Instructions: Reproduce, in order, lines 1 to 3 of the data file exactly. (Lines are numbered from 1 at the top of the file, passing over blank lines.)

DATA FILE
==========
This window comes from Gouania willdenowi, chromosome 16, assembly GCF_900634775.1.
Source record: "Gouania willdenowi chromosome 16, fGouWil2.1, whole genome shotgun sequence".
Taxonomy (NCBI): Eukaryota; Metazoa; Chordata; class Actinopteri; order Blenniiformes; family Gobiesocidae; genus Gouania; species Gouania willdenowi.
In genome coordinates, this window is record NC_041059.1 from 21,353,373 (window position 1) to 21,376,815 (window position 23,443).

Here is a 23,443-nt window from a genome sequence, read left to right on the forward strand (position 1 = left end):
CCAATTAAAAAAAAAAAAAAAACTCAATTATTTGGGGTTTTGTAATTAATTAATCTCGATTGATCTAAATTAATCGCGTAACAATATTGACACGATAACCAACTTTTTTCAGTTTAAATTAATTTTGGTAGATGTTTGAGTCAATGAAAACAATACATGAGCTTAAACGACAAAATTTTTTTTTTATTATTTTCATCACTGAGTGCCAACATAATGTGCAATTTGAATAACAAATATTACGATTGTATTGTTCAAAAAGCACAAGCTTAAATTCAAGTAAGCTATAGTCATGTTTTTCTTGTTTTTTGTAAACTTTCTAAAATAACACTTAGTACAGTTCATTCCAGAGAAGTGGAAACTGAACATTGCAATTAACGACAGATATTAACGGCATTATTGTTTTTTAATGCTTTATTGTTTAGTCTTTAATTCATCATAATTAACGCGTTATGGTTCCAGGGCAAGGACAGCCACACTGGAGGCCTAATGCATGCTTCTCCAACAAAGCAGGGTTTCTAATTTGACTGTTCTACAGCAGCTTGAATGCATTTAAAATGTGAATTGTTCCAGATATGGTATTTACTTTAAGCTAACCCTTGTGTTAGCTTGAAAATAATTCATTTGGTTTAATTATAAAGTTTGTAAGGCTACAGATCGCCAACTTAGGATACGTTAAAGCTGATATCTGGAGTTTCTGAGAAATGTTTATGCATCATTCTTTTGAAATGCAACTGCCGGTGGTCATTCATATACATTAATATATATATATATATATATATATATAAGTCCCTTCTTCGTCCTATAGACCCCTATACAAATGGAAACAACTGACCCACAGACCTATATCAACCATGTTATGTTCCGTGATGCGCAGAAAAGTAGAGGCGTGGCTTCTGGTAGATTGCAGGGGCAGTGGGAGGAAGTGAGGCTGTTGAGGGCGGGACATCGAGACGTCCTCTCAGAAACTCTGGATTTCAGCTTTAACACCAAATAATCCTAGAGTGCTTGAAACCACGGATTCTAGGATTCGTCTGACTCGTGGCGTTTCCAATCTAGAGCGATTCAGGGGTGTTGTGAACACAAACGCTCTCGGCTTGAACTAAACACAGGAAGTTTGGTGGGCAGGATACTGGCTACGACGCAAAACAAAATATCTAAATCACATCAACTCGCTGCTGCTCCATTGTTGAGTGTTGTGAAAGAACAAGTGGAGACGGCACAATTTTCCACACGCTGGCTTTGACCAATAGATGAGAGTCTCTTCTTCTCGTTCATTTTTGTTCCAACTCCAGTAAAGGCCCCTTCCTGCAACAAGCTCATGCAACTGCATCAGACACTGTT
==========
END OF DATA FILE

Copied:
This window comes from Gouania willdenowi, chromosome 16, assembly GCF_900634775.1.
Source record: "Gouania willdenowi chromosome 16, fGouWil2.1, whole genome shotgun sequence".
Taxonomy (NCBI): Eukaryota; Metazoa; Chordata; class Actinopteri; order Blenniiformes; family Gobiesocidae; genus Gouania; species Gouania willdenowi.